In furtherance of the capabilities of each execution context, each domain may instantiate the class 16 on behalf of the target instruction set 14 in a different way. For example, the native execution domain 20 may instantiate the class 16 on behalf of the target instruction set 14 by generating a native class instance 22 comprising only the members of the class specified in the class definition 16. Because the native execution domain 20 is configured to provide improved performance of the target instruction set 14, the native execution domain 20 may also generate the native class instance 22 with various performance improvements (e.g., by compacting the memory usage of the native class instance 22 to conserve memory or transmission bandwidth, or contrastingly by word-aligning the class members 18 of the native class instance 22 to promote quicker access to the class members 18.) By contrast, the debugging execution domain 24 may generate a debugging class instance 26 that is configured to promote the debugging capabilities of the debugging execution domain 24. For example, the debugging class instance 26 may include an additional class member 28 that identifies a symbol name assigned to the debugging class instance 26 by the target instruction set 14; this may be helpful to a developer, e.g., for identifying the debugging class instance 14 when placed on a stack during a call stack trace.) As still another contrast, the virtual execution domain 30 may generate a virtual class instance 32 that is configured to promote the virtual execution of the target instruction set 14. For example, the virtual class instance 32 may include an additional class member 36 that identifies the virtual address of the virtual class instance 32 within the memory of the virtual machine within which the target instruction set 14 executes. The virtual class instance 32 may also replace a class member with a substituted class member 34; e.g., the Compare( ) function may be replaced with a “V_Compare( )” function that compares the virtual addresses of class instances, which may be a quicker and more semantically accurate identity comparison technique when the target instruction set 14 executes within a virtual environment.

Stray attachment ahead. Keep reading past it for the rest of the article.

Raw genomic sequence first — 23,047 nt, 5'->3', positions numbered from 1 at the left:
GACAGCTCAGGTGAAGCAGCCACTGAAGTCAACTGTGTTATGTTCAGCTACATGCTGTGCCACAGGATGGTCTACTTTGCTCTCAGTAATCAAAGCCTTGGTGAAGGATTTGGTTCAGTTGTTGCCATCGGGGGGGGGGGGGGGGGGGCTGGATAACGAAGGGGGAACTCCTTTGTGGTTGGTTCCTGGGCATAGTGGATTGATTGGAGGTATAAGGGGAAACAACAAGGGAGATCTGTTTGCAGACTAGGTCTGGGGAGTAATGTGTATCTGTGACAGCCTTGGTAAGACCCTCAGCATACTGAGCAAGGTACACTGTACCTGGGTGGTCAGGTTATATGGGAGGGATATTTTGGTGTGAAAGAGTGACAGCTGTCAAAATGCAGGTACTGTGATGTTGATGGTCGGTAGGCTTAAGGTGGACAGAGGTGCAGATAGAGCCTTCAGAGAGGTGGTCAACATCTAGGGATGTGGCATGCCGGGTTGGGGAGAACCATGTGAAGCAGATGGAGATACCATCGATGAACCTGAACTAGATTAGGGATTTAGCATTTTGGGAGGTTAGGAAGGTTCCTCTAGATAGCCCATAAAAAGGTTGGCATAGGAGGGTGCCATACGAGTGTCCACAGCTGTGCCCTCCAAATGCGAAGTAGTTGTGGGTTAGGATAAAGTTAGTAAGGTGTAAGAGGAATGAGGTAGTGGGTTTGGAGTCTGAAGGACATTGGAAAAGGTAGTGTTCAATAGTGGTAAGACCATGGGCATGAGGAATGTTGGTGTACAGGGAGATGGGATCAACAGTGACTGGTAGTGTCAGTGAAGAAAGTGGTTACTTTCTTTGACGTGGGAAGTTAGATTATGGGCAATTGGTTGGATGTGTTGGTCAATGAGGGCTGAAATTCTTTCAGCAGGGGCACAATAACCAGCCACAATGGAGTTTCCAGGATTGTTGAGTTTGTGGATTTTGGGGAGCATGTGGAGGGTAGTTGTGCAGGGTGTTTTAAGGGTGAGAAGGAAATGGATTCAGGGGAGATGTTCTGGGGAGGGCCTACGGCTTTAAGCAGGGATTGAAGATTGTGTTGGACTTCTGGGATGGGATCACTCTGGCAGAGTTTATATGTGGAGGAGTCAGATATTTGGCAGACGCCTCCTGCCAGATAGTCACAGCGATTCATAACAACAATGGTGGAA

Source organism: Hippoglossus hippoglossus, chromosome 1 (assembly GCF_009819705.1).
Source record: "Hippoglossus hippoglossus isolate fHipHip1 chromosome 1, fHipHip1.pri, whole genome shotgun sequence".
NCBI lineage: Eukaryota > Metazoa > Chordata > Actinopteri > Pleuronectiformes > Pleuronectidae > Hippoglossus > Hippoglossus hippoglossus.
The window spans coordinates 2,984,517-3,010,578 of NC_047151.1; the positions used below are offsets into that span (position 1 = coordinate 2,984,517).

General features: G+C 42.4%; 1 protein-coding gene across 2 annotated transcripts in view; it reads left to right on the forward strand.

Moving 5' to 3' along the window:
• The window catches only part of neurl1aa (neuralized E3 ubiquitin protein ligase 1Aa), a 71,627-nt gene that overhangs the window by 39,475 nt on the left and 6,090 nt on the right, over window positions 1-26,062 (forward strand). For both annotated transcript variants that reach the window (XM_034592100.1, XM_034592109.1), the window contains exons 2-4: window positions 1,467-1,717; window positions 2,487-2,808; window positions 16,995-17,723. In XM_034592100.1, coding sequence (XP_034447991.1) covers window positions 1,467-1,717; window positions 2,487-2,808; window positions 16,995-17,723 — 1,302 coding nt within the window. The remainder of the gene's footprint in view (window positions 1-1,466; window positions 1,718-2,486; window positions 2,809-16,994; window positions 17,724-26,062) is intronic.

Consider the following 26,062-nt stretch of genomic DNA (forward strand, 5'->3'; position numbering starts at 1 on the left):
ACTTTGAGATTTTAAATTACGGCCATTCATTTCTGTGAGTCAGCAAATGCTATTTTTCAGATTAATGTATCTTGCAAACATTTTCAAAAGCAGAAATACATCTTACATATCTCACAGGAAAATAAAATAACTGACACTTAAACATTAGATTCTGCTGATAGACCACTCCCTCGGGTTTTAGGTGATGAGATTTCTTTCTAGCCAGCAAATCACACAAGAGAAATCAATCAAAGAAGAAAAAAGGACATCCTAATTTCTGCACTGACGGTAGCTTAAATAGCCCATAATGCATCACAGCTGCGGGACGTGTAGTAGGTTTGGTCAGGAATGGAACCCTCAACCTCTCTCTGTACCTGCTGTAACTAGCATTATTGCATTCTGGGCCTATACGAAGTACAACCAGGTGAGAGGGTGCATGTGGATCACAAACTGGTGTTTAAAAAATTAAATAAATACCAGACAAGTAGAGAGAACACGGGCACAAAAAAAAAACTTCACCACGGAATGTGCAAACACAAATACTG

Therefore, as illustrated in FIG. 1, type instances of a type may be generated in different ways based on the nature and capabilities of the execution domain that hosts the target instruction set 14 that generates the type instances while executing on a processor 12. Such variable configuration may promote the capabilities and advantages of the execution context represented by the domain. However, it may be appreciated that the target instruction set 14 does not specify these variances in the instantiations of the type, such as might be achieved if the target instruction set 14 first determined its execution context and then selected a type implementation among a plurality of such type implementations. This checking might result in overly complicated code, and might be difficult to maintain in view of changing numbers, natures, and configurations of the domains provided within the computing environment.